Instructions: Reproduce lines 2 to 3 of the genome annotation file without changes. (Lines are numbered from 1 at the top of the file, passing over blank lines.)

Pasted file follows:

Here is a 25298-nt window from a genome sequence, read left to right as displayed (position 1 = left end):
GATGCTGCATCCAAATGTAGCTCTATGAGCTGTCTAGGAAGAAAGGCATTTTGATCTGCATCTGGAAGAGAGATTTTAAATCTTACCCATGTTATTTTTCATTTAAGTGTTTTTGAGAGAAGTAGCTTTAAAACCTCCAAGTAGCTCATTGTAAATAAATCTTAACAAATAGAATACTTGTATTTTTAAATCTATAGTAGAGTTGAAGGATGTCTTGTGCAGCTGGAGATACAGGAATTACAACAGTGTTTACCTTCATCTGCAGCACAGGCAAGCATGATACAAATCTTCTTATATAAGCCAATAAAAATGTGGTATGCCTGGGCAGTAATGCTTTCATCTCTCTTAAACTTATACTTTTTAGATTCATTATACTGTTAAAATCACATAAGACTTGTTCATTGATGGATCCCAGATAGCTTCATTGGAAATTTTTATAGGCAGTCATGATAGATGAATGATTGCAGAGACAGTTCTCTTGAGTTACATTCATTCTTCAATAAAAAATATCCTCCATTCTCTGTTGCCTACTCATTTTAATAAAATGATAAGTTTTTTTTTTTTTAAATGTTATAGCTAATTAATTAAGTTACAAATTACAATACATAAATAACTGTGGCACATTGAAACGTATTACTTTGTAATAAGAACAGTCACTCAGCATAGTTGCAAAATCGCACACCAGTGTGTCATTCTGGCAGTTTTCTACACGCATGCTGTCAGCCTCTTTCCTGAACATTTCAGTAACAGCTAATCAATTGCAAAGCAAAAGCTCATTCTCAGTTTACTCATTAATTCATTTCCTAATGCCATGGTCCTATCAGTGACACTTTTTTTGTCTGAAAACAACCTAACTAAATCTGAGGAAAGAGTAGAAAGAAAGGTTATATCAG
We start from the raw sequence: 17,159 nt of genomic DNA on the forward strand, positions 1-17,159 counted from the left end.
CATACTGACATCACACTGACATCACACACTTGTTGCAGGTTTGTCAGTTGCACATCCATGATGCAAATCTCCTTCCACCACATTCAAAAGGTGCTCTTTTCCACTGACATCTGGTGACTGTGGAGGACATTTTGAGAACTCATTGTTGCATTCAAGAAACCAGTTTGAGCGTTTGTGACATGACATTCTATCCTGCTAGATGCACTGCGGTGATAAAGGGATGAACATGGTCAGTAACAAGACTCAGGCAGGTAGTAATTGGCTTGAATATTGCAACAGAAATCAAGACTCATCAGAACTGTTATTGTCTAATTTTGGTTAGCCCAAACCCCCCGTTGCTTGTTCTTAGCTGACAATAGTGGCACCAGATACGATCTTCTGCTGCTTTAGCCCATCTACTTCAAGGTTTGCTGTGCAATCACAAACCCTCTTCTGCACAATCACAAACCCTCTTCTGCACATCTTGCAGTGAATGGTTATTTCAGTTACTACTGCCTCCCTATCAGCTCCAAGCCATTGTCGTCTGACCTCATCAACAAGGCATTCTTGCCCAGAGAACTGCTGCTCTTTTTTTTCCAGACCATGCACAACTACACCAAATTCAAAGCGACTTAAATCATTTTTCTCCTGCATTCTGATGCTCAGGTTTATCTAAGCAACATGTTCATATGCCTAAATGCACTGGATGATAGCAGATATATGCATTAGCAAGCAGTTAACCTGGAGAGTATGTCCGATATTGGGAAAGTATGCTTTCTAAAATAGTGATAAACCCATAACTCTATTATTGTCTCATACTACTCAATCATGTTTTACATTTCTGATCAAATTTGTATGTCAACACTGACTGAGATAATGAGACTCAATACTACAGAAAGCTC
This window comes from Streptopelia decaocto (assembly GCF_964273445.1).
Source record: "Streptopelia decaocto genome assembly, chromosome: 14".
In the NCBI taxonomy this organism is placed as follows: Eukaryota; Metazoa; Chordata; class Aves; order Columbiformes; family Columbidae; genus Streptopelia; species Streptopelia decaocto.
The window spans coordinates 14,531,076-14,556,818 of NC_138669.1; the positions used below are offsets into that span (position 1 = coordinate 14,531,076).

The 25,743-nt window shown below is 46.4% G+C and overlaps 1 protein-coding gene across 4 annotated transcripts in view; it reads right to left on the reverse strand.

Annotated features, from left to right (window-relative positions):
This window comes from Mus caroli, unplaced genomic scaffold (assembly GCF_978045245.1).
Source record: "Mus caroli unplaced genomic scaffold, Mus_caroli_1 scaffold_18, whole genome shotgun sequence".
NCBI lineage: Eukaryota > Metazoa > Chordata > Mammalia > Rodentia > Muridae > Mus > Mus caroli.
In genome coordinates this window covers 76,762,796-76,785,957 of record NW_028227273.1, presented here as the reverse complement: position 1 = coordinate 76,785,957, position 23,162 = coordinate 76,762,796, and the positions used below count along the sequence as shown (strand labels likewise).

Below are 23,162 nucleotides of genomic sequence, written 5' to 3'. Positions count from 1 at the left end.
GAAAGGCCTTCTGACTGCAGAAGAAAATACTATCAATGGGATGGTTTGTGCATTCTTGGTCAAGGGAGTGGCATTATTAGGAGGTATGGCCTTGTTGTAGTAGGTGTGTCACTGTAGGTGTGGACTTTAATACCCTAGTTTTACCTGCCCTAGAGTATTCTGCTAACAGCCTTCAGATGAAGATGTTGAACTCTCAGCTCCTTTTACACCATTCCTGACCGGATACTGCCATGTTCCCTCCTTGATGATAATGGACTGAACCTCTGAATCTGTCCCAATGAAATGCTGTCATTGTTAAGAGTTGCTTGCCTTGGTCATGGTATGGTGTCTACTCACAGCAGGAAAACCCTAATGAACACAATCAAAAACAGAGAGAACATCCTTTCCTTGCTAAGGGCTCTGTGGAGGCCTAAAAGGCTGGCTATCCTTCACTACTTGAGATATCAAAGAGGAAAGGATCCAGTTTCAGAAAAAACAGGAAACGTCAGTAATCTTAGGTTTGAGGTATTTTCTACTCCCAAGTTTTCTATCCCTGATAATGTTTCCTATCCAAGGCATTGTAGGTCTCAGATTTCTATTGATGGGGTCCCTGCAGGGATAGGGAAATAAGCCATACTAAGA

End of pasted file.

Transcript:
GATGCTGCATCCAAATGTAGCTCTATGAGCTGTCTAGGAAGAAAGGCATTTTGATCTGCATCTGGAAGAGAGATTTTAAATCTTACCCATGTTATTTTTCATTTAAGTGTTTTTGAGAGAAGTAGCTTTAAAACCTCCAAGTAGCTCATTGTAAATAAATCTTAACAAATAGAATACTTGTATTTTTAAATCTATAGTAGAGTTGAAGGATGTCTTGTGCAGCTGGAGATACAGGAATTACAACAGTGTTTACCTTCATCTGCAGCACAGGCAAGCATGATACAAATCTTCTTATATAAGCCAATAAAAATGTGGTATGCCTGGGCAGTAATGCTTTCATCTCTCTTAAACTTATACTTTTTAGATTCATTATACTGTTAAAATCACATAAGACTTGTTCATTGATGGATCCCAGATAGCTTCATTGGAAATTTTTATAGGCAGTCATGATAGATGAATGATTGCAGAGACAGTTCTCTTGAGTTACATTCATTCTTCAATAAAAAATATCCTCCATTCTCTGTTGCCTACTCATTTTAATAAAATGATAAGTTTTTTTTTTTTTAAATGTTATAGCTAATTAATTAAGTTACAAATTACAATACATAAATAACTGTGGCACATTGAAACGTATTACTTTGTAATAAGAACAGTCACTCAGCATAGTTGCAAAATCGCACACCAGTGTGTCATTCTGGCAGTTTTCTACACGCATGCTGTCAGCCTCTTTCCTGAACATTTCAGTAACAGCTAATCAATTGCAAAGCAAAAGCTCATTCTCAGTTTACTCATTAATTCATTTCCTAATGCCATGGTCCTATCAGTGACACTTTTTTTGTCTGAAAACAACCTAACTAAATCTGAGGAAAGAGTAGAAAGAAAGGTTATATCAG
We start from the raw sequence: 17,159 nt of genomic DNA on the forward strand, positions 1-17,159 counted from the left end.